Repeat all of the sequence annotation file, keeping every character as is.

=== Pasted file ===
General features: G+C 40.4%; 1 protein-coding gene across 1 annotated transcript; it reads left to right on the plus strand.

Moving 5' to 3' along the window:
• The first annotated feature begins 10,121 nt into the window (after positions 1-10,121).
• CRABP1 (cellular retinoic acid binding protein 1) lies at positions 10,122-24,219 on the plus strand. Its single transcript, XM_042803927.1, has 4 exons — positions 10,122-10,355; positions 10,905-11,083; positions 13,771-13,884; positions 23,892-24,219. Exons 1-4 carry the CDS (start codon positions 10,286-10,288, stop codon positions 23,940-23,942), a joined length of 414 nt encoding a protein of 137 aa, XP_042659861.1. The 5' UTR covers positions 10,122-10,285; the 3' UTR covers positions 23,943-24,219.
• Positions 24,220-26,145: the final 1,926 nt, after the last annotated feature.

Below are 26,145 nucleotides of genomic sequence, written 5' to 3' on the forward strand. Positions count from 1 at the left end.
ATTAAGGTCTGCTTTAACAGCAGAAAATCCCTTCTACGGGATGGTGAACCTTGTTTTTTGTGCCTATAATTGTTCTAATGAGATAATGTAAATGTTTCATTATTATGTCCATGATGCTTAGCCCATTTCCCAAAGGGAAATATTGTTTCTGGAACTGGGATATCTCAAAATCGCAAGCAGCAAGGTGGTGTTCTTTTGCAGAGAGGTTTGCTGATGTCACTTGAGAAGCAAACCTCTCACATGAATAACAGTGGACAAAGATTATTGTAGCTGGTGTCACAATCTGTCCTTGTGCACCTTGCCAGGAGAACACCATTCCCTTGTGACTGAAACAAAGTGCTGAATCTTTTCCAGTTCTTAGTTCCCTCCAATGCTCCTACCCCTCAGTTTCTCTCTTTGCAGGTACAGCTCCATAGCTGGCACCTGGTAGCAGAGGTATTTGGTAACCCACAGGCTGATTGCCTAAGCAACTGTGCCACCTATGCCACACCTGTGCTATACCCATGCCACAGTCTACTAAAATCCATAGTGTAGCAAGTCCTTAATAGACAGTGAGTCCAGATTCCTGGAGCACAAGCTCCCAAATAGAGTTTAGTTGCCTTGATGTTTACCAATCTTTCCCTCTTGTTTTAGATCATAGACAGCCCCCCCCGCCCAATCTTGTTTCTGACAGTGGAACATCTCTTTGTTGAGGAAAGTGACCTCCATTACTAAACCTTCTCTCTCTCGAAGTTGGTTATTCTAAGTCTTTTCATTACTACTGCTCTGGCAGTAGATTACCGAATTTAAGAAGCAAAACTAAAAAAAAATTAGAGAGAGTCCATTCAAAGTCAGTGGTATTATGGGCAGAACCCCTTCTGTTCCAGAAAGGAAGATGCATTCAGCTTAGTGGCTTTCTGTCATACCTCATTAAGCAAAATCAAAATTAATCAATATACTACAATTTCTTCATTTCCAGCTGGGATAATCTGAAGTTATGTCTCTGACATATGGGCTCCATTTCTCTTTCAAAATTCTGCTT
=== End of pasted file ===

General features: G+C 40.4%; 1 protein-coding gene across 1 annotated transcript; it reads left to right on the plus strand.

Moving 5' to 3' along the window:
• The first annotated feature begins 10,121 nt into the window (after positions 1-10,121).
• CRABP1 (cellular retinoic acid binding protein 1) lies at positions 10,122-24,219 on the plus strand. Its single transcript, XM_042803927.1, has 4 exons — positions 10,122-10,355; positions 10,905-11,083; positions 13,771-13,884; positions 23,892-24,219. Exons 1-4 carry the CDS (start codon positions 10,286-10,288, stop codon positions 23,940-23,942), a joined length of 414 nt encoding a protein of 137 aa, XP_042659861.1. The 5' UTR covers positions 10,122-10,285; the 3' UTR covers positions 23,943-24,219.
• Positions 24,220-26,145: the final 1,926 nt, after the last annotated feature.

Below are 26,145 nucleotides of genomic sequence, written 5' to 3' on the forward strand. Positions count from 1 at the left end.
ATTAAGGTCTGCTTTAACAGCAGAAAATCCCTTCTACGGGATGGTGAACCTTGTTTTTTGTGCCTATAATTGTTCTAATGAGATAATGTAAATGTTTCATTATTATGTCCATGATGCTTAGCCCATTTCCCAAAGGGAAATATTGTTTCTGGAACTGGGATATCTCAAAATCGCAAGCAGCAAGGTGGTGTTCTTTTGCAGAGAGGTTTGCTGATGTCACTTGAGAAGCAAACCTCTCACATGAATAACAGTGGACAAAGATTATTGTAGCTGGTGTCACAATCTGTCCTTGTGCACCTTGCCAGGAGAACACCATTCCCTTGTGACTGAAACAAAGTGCTGAATCTTTTCCAGTTCTTAGTTCCCTCCAATGCTCCTACCCCTCAGTTTCTCTCTTTGCAGGTACAGCTCCATAGCTGGCACCTGGTAGCAGAGGTATTTGGTAACCCACAGGCTGATTGCCTAAGCAACTGTGCCACCTATGCCACACCTGTGCTATACCCATGCCACAGTCTACTAAAATCCATAGTGTAGCAAGTCCTTAATAGACAGTGAGTCCAGATTCCTGGAGCACAAGCTCCCAAATAGAGTTTAGTTGCCTTGATGTTTACCAATCTTTCCCTCTTGTTTTAGATCATAGACAGCCCCCCCCGCCCAATCTTGTTTCTGACAGTGGAACATCTCTTTGTTGAGGAAAGTGACCTCCATTACTAAACCTTCTCTCTCTCGAAGTTGGTTATTCTAAGTCTTTTCATTACTACTGCTCTGGCAGTAGATTACCGAATTTAAGAAGCAAAACTAAAAAAAAATTAGAGAGAGTCCATTCAAAGTCAGTGGTATTATGGGCAGAACCCCTTCTGTTCCAGAAAGGAAGATGCATTCAGCTTAGTGGCTTTCTGTCATACCTCATTAAGCAAAATCAAAATTAATCAATATACTACAATTTCTTCATTTCCAGCTGGGATAATCTGAAGTTATGTCTCTGACATATGGGCTCCATTTCTCTTTCAAAATTCTGCTT